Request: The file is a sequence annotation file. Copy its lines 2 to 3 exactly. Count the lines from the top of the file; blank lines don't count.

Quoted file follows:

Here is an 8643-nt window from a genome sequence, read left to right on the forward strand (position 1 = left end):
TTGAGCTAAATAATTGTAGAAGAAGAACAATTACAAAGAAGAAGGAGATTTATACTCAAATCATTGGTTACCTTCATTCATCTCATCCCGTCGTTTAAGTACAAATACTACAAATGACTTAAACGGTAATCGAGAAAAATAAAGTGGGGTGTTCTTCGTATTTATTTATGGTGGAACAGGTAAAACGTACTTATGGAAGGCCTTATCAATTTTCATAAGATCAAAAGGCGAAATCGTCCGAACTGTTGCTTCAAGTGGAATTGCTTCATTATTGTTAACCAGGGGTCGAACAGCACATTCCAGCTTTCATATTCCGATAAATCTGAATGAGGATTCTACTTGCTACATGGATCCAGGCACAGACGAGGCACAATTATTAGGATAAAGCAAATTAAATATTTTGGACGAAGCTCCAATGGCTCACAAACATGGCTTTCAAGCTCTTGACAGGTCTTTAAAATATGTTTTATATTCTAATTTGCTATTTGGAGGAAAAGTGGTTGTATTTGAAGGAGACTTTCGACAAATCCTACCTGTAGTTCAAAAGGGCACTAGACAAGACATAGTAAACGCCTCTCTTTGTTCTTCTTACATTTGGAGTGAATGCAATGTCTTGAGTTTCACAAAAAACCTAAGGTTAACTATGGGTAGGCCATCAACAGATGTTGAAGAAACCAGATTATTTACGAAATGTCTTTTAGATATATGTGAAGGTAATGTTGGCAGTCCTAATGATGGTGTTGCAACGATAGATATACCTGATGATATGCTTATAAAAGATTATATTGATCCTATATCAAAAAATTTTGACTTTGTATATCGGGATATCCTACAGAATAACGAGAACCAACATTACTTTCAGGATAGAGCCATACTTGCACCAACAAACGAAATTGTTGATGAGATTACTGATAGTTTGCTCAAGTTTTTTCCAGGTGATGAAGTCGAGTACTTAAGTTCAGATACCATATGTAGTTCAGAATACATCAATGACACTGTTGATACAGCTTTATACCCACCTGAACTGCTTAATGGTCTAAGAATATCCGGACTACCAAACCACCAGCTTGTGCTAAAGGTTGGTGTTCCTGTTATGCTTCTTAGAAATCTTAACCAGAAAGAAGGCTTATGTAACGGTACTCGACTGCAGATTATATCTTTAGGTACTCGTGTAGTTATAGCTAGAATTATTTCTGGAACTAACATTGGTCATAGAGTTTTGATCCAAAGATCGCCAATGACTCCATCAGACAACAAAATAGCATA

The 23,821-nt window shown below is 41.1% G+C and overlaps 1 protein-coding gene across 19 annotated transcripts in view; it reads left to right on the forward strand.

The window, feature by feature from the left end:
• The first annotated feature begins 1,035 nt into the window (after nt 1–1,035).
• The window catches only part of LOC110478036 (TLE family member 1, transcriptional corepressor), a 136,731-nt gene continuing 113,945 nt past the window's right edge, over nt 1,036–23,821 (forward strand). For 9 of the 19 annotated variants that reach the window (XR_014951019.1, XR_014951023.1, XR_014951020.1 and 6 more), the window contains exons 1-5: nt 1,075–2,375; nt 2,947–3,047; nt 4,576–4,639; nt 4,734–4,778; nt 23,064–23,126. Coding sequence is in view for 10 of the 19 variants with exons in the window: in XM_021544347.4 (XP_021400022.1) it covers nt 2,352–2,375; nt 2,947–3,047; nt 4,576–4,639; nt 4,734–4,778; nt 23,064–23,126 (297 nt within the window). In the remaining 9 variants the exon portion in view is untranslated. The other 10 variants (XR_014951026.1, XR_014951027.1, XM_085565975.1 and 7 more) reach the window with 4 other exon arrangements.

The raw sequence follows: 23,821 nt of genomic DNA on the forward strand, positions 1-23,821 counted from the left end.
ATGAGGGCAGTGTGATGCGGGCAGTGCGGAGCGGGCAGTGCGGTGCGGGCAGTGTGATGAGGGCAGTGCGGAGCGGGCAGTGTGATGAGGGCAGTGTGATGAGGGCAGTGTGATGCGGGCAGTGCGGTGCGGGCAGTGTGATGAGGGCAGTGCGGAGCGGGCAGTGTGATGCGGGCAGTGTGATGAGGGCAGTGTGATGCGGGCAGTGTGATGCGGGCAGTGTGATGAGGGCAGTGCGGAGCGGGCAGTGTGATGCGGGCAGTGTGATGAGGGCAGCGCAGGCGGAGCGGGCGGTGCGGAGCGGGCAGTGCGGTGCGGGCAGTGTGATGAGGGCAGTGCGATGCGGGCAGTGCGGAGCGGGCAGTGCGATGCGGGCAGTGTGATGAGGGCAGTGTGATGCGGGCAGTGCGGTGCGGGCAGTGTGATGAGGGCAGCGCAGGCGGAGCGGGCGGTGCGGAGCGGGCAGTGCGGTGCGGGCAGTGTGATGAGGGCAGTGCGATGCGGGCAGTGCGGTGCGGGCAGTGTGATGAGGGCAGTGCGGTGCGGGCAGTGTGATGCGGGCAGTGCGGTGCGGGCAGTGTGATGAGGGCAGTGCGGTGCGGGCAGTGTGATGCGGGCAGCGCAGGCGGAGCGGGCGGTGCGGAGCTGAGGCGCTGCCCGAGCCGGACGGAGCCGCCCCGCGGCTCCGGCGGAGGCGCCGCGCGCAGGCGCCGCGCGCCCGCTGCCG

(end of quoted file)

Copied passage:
TTGAGCTAAATAATTGTAGAAGAAGAACAATTACAAAGAAGAAGGAGATTTATACTCAAATCATTGGTTACCTTCATTCATCTCATCCCGTCGTTTAAGTACAAATACTACAAATGACTTAAACGGTAATCGAGAAAAATAAAGTGGGGTGTTCTTCGTATTTATTTATGGTGGAACAGGTAAAACGTACTTATGGAAGGCCTTATCAATTTTCATAAGATCAAAAGGCGAAATCGTCCGAACTGTTGCTTCAAGTGGAATTGCTTCATTATTGTTAACCAGGGGTCGAACAGCACATTCCAGCTTTCATATTCCGATAAATCTGAATGAGGATTCTACTTGCTACATGGATCCAGGCACAGACGAGGCACAATTATTAGGATAAAGCAAATTAAATATTTTGGACGAAGCTCCAATGGCTCACAAACATGGCTTTCAAGCTCTTGACAGGTCTTTAAAATATGTTTTATATTCTAATTTGCTATTTGGAGGAAAAGTGGTTGTATTTGAAGGAGACTTTCGACAAATCCTACCTGTAGTTCAAAAGGGCACTAGACAAGACATAGTAAACGCCTCTCTTTGTTCTTCTTACATTTGGAGTGAATGCAATGTCTTGAGTTTCACAAAAAACCTAAGGTTAACTATGGGTAGGCCATCAACAGATGTTGAAGAAACCAGATTATTTACGAAATGTCTTTTAGATATATGTGAAGGTAATGTTGGCAGTCCTAATGATGGTGTTGCAACGATAGATATACCTGATGATATGCTTATAAAAGATTATATTGATCCTATATCAAAAAATTTTGACTTTGTATATCGGGATATCCTACAGAATAACGAGAACCAACATTACTTTCAGGATAGAGCCATACTTGCACCAACAAACGAAATTGTTGATGAGATTACTGATAGTTTGCTCAAGTTTTTTCCAGGTGATGAAGTCGAGTACTTAAGTTCAGATACCATATGTAGTTCAGAATACATCAATGACACTGTTGATACAGCTTTATACCCACCTGAACTGCTTAATGGTCTAAGAATATCCGGACTACCAAACCACCAGCTTGTGCTAAAGGTTGGTGTTCCTGTTATGCTTCTTAGAAATCTTAACCAGAAAGAAGGCTTATGTAACGGTACTCGACTGCAGATTATATCTTTAGGTACTCGTGTAGTTATAGCTAGAATTATTTCTGGAACTAACATTGGTCATAGAGTTTTGATCCAAAGATCGCCAATGACTCCATCAGACAACAAAATAGCATA

The 23,821-nt window shown below is 41.1% G+C and overlaps 1 protein-coding gene across 19 annotated transcripts in view; it reads left to right on the forward strand.